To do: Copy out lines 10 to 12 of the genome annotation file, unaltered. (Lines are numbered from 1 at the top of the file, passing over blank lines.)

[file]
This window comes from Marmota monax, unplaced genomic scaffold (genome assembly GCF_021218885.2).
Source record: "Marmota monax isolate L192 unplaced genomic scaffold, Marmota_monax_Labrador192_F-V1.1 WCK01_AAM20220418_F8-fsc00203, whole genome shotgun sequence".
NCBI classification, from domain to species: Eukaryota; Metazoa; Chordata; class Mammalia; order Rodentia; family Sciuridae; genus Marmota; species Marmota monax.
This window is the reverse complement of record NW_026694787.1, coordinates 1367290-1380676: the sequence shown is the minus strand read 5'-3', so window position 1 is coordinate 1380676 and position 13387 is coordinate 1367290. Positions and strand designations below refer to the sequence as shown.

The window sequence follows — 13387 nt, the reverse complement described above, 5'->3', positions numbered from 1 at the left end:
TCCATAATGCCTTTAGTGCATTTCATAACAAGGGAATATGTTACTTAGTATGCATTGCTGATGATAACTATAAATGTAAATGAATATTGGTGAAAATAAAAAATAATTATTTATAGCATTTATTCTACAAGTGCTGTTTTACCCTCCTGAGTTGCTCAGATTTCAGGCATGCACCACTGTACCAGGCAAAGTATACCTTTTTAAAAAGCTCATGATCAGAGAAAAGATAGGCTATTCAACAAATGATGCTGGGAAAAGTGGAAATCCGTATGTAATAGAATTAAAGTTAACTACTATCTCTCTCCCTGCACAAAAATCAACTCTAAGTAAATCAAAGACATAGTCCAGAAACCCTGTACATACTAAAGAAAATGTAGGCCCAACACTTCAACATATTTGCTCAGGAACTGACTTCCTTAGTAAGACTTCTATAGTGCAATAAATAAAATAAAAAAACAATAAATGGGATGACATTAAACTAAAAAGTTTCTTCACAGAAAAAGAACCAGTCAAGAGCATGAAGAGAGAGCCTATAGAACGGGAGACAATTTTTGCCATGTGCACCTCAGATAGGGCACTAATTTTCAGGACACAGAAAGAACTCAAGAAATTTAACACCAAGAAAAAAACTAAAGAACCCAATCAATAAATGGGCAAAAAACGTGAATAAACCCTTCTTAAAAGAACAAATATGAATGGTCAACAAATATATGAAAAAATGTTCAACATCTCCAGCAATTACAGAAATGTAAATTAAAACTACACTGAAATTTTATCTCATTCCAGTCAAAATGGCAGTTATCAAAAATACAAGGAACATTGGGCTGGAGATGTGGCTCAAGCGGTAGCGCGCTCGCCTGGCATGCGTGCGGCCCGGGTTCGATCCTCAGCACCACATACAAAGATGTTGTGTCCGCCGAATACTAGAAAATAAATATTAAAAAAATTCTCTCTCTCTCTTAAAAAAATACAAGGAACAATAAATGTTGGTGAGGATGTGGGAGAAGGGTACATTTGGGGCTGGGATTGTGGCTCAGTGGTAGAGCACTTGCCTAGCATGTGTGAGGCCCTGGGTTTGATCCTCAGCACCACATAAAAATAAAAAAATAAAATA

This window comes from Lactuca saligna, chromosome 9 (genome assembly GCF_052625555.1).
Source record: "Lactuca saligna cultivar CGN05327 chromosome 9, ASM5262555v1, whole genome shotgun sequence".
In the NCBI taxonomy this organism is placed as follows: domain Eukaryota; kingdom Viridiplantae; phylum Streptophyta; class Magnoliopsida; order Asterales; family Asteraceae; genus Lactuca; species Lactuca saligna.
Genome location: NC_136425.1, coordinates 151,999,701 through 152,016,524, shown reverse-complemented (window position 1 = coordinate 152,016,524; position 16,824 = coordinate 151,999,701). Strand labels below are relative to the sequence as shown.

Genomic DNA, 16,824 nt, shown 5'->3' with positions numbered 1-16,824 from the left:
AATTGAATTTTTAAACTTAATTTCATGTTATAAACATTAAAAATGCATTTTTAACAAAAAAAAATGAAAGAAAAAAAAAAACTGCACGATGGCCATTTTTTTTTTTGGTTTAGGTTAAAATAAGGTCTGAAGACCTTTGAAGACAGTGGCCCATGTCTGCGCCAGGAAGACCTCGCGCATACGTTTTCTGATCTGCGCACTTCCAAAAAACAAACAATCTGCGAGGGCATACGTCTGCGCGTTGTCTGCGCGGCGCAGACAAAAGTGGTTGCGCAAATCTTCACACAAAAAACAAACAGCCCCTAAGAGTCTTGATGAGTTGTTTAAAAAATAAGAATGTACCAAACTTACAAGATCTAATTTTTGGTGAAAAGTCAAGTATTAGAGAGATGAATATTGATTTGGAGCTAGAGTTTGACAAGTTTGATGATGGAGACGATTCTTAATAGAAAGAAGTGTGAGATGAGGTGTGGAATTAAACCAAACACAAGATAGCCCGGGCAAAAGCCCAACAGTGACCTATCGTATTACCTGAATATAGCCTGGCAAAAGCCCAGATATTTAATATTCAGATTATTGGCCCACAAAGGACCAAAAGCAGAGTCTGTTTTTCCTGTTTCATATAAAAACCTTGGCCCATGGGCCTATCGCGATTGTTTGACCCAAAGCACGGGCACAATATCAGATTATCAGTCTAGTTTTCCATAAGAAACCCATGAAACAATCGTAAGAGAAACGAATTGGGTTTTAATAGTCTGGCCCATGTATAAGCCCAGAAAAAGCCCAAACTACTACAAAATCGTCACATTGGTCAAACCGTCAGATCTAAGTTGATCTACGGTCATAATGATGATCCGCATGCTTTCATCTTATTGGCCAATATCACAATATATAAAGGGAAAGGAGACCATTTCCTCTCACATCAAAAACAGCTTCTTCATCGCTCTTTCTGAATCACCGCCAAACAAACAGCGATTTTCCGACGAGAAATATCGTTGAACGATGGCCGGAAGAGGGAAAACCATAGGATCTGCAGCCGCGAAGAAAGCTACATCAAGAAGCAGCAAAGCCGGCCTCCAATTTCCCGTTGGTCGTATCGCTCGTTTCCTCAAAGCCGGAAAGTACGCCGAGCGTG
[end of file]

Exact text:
Genome location: NC_136425.1, coordinates 151,999,701 through 152,016,524, shown reverse-complemented (window position 1 = coordinate 152,016,524; position 16,824 = coordinate 151,999,701). Strand labels below are relative to the sequence as shown.

Genomic DNA, 16,824 nt, shown 5'->3' with positions numbered 1-16,824 from the left:
AATTGAATTTTTAAACTTAATTTCATGTTATAAACATTAAAAATGCATTTTTAACAAAAAAAAATGAAAGAAAAAAAAAAACTGCACGATGGCCATTTTTTTTTTTGGTTTAGGTTAAAATAAGGTCTGAAGACCTTTGAAGACAGTGGCCCATGTCTGCGCCAGGAAGACCTCGCGCATACGTTTTCTGATCTGCGCACTTCCAAAAAACAAACAATCTGCGAGGGCATACGTCTGCGCGTTGTCTGCGCGGCGCAGACAAAAGTGGTTGCGCAAATCTTCACACAAAAAACAAACAGCCCCTAAGAGTCTTGATGAGTTGTTTAAAAAATAAGAATGTACCAAACTTACAAGATCTAATTTTTGGTGAAAAGTCAAGTATTAGAGAGATGAATATTGATTTGGAGCTAGAGTTTGACAAGTTTGATGATGGAGACGATTCTTAATAGAAAGAAGTGTGAGATGAGGTGTGGAATTAAACCAAACACAAGATAGCCCGGGCAAAAGCCCAACAGTGACCTATCGTATTACCTGAATATAGCCTGGCAAAAGCCCAGATATTTAATATTCAGATTATTGGCCCACAAAGGACCAAAAGCAGAGTCTGTTTTTCCTGTTTCATATAAAAACCTTGGCCCATGGGCCTATCGCGATTGTTTGACCCAAAGCACGGGCACAATATCAGATTATCAGTCTAGTTTTCCATAAGAAACCCATGAAACAATCGTAAGAGAAACGAATTGGGTTTTAATAGTCTGGCCCATGTATAAGCCCAGAAAAAGCCCAAACTACTACAAAATCGTCACATTGGTCAAACCGTCAGATCTAAGTTGATCTACGGTCATAATGATGATCCGCATGCTTTCATCTTATTGGCCAATATCACAATATATAAAGGGAAAGGAGACCATTTCCTCTCACATCAAAAACAGCTTCTTCATCGCTCTTTCTGAATCACCGCCAAACAAACAGCGATTTTCCGACGAGAAATATCGTTGAACGATGGCCGGAAGAGGGAAAACCATAGGATCTGCAGCCGCGAAGAAAGCTACATCAAGAAGCAGCAAAGCCGGCCTCCAATTTCCCGTTGGTCGTATCGCTCGTTTCCTCAAAGCCGGAAAGTACGCCGAGCGTG